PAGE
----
High: 23° F
Low: 7° F
Conditions: Sunny with unlimited visibility
Ari has started blowing her coat. It doesn’t matter that we still have at least two full months of winter here in Maine, or that it’s super cold outside, or that she’s blanketing the house in fur. She’s a giant, molting mess. She looks terrible, and I think she knows it.
This makes her irritable. And when she’s irritable, she does bad things. Like stealing food out of a backpack. That was zipped. And hanging on a wall hook. In the basement.
To make the caninaturalist feel better (and to save my house from further damage), we’ve set out looking for similar shedding phenomena in nature.
Here’s a sugar maple (Acer saccharum) that’s losing its bark. It looks surprisingly like Ari’s coat. But this is not a great example, since the tree is dead.
We next consider the staghorn sumac (Rhus typhina). This plant is distinguished by velvety covering on new sprouts, which protects them from the elements. The staghorn also keeps its furry seedpods through a good part of the winter. This time of year, hungry birds pull apart the flowers, eat the seeds, and then deposit them, undigested, where they will later sprout. This process doesn’t appeal to the caninaturalist, who clearly doesn’t care for the idea of a bluejay stopping by to lunch on her coat. So we moved on.
Our third candidate is the cattail (Typha latifolia). Initially, Ari seems resistant to this comparison as well, especially since the only cattails she knows of are attached to the two cats who like to steal her toys and take food out of her dish. Upon further consideration, however, the caninaturalist softens her resistance. Like Ari, the cattail keeps its fur until late winter. As temps start to fluctuate and the sun returns, it loosens its fur-coated seeds and lets them blow out onto the snow, where it will be carried away by melting waters and grow in settling ponds. We’re getting closer. but Ari’s coat problems aren’t about reproduction. So we move on once again.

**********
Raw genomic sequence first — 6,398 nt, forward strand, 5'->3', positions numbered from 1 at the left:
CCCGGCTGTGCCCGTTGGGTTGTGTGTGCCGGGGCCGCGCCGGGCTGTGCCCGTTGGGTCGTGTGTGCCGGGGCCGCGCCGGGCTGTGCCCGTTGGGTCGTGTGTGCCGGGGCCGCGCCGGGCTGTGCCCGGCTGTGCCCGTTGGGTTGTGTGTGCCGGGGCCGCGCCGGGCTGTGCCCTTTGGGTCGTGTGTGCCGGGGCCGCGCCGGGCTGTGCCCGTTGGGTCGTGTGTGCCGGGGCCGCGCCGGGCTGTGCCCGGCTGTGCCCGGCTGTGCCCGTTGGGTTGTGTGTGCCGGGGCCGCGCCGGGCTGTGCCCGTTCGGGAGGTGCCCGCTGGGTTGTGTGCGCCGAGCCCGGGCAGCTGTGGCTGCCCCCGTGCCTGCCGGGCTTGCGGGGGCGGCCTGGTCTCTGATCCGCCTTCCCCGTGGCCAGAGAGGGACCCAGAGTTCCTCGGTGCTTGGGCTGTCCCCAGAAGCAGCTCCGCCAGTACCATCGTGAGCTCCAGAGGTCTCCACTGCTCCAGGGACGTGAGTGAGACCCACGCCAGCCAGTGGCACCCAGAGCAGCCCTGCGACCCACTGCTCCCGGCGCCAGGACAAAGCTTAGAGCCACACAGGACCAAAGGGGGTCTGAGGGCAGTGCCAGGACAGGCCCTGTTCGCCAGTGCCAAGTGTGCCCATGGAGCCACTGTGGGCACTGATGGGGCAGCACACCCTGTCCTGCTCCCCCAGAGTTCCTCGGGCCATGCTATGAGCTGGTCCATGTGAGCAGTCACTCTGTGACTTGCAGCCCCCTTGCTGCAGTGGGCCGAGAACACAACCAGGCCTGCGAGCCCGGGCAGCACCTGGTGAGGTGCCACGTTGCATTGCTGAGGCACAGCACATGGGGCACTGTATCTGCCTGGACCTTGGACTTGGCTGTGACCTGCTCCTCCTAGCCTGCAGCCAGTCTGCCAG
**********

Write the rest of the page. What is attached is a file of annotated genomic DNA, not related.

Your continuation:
The winner of the flora molting contest seems to be our last contender, the white birch (Betula papyrifera). Trees like the maple and oak have a corky bark made up of an accordion of texture and grooves. When the sunlight warms the bark and causes it to expand or, conversely, when the temperature plummets and causes it to contract, the pliability of the bark accommodates these changes. Birch doesn’t have this functionality. So instead of shifting, weaker birch bark splits and then sheds the forfeited pieces. New bark grows in its place. This is not an exact match to a shedding dog, but it’s close.
Ari loves birch—ever since a Passamaquoddy medicine man gave her a piece of the bark to chew, she seeks it out and takes a piece for herself whenever we pass a tree. Now that she knows it is blowing its coat too, I wonder if birch bark will still hold the same metaphysical sway.